I can wish you.
As in the caso of hyacinths, the sir
gle varieties of those force earlier an
better than the double ones, Tulip
require the sameo soil and treatment a
hyacinths, only that several reel
should be potted together in one sma
pot in order to form a good group. R(
man hyacinths are valuable on ai
count of their earliness, as they can,
potted in September or August. La
easily had in flower in November. The
are useful for decorative purposes
po'ted or planted pretty thickly, bi
beliag scentless, and otherwise inferkc
to *he common hyacinth, they are so
dom grown after the latter comes ir
Both snow drops and crocuses force eal
ly and freely, and should be pette
thickly in pots or paens in about fota
inches of sod, and forced very) gonti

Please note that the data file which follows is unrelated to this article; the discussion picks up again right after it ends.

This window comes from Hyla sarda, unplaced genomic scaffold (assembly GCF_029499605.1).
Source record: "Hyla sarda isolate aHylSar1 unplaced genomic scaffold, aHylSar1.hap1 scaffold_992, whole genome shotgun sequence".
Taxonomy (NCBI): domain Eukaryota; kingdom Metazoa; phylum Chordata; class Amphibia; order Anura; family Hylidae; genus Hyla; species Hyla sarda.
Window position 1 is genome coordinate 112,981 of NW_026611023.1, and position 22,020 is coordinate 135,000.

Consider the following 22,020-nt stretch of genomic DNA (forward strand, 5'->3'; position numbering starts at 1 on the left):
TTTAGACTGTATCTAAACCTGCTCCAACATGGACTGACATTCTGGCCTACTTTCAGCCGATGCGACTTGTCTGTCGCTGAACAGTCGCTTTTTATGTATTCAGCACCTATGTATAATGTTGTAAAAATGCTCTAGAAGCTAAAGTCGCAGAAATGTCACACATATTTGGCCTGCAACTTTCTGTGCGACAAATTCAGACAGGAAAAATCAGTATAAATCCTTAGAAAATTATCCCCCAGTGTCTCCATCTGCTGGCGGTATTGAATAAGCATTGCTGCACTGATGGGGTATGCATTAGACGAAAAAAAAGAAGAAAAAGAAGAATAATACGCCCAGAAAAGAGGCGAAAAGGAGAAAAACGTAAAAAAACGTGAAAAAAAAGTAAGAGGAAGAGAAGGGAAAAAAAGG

as soon as rootod,under the same treal
ment as hyacinths before petting. Trho
make an effective display in a co<
house between Christmas and Apri
during which poeriod they may be ha
in flower by introducing batches fret
the cool frame every ten days or so,
'Thoe polyanthius narcissus of differeti
sorts have always been favorites fe
forcing, but of late the daffodil sectio
has become popular for this purposi
and very hand some pot plants the
make; and the beauti fuil N. bulboc<
dium, or small hoop petticoat dafl'od
is one of the best. it does better In pol
than out doors, as a rule, and standi
a good while in perfection. '[here at
no neater subjects for pot culture, an
those who grow it once will grow It a
ways. The small bulbs shoul d be po
ted early in the aut.umn--say August c
September-kept cool till rected, an
thou forced into flowver in gentle hea
The whole of the daffodils force in th
way. N. Ilorsfioldi is one of the bei